Ladies and gentleman, we have a point guard, and his name is DRIZZY
Sometimes frustrating, always electric and never short on confidence, Deandre Mathieu proved to even the staunchest of doubters that he could play at a Big Ten level. That’s impressive, considering that two years ago he couldn’t hack it at Morehead State and had to take a year at a JUCO in Arizona just to prove that he should be taken seriously at the D-I level.
Another one of Pitino’s “come with me” pieces, it wasn’t clear whether Mathieu would be a one-year stopgap at the point or whether he could turn into something more of a fixture. But as games piled up during the season, it was clear that the latter was taking hold. In fact, Mathieu may have been the MVP of the team, making circus shots regularly, showing an acute ability to get to the hoop, and flashing some skills from deep. And whenever the Gophers needed a pick-me-up, Mathieu was there with a steal and layup. Like clockwork.
Perhaps more importantly, it became clear that the Gophers were in trouble whenever Mathieu was on the bench. Without a legitimate backup option at PG (sorry Mav), things were visibly less efficient and fluid with Mathieu off the court. And as evidenced by his 30 minutes of playing time per game, Pitino agreed. In fact, he named him the team’s MVP in his post-season roundup blog post.
Mathieu showed that he should not only be taken seriously as a Big Ten PG, but that he might actually be one of the more dangerous floor generals in the conference heading into next season. Teams just did not know how to contain him and, for the most part, he was his own worst enemy. Showing additional maturity next year should cement his status as a premier guard in the conference.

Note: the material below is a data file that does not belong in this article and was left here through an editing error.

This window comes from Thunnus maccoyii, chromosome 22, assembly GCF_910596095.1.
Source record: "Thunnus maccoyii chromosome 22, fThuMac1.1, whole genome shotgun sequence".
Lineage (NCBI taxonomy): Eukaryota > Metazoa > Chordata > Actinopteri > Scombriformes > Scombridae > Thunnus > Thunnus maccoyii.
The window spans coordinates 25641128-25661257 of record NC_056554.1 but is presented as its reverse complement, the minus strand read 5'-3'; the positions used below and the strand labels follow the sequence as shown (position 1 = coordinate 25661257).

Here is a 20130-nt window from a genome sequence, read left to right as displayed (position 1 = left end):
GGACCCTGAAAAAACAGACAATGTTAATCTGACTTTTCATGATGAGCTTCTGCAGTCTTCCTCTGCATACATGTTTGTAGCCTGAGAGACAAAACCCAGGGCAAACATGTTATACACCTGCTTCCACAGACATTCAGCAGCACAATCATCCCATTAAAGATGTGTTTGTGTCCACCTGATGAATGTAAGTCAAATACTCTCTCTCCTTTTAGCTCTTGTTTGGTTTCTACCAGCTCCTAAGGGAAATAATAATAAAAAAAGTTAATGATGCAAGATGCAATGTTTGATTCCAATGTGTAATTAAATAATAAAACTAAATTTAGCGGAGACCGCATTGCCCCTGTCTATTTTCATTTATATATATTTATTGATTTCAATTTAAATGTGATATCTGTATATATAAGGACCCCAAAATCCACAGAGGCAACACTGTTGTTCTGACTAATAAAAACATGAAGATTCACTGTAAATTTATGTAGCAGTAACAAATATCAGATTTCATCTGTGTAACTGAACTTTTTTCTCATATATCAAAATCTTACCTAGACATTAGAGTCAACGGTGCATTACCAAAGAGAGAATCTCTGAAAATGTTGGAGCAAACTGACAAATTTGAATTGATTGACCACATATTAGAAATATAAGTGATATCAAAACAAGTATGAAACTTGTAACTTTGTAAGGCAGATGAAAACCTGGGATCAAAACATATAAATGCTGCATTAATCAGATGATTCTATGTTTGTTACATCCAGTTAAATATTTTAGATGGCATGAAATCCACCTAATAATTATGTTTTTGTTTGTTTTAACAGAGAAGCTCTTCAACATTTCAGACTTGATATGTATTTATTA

Elliott, where did you go?
I’m sure you’re all like, “Okay, Zips, enough with the flowery jibber jabber. This team didn’t even make the tournament.” Yes, there were some holes this year. Most notably, we saw some regression from center Elliott Eliason in a year that looked to be a prime opportunity for him to take a major step forward.
After a string of great games that seemed to illustrate that Eliason had arrived as a serviceable center, someone turned off whatever switch was in the “on” position. In fact, soon after Eliason’s double-double in a win over Ohio State on Jan. 16, he wouldn’t score in double figures or grab double digit rebounds for the rest of the season – a span of 20 games. And after playing at least 25 minutes in 13 of the first 18 games of the season, he would only see that much court time twice the rest of the way. How does a guy go from looking like one of the best bigs in the conference to basically becoming an afterthought of a bench player?
It’s a sad, curious case, but one that was clearly evident as the season wore on. Part of it was the emergence of Mo Walker, but his emergence was largely due to Eliason’s ineffectiveness, at least initially. It was mostly the fault of Eliason himself. He fell into bad habits that he should have shook early in the season, most of which came from being over-aggressive and committing bad fouls. Often he would find himself on the bench early in games with two fouls while we watched Mo Walker mature right before our eyes. He stopped getting his shots to fall, looking lost on offense and never consistently getting to the basket. And, while he was definitely effective on defense, he wasn’t nearly the imposing figure he was in the first half of the year. Outside of a seven block showcase in the NIT, he only had two games in the latter half of the season with more than two blocks.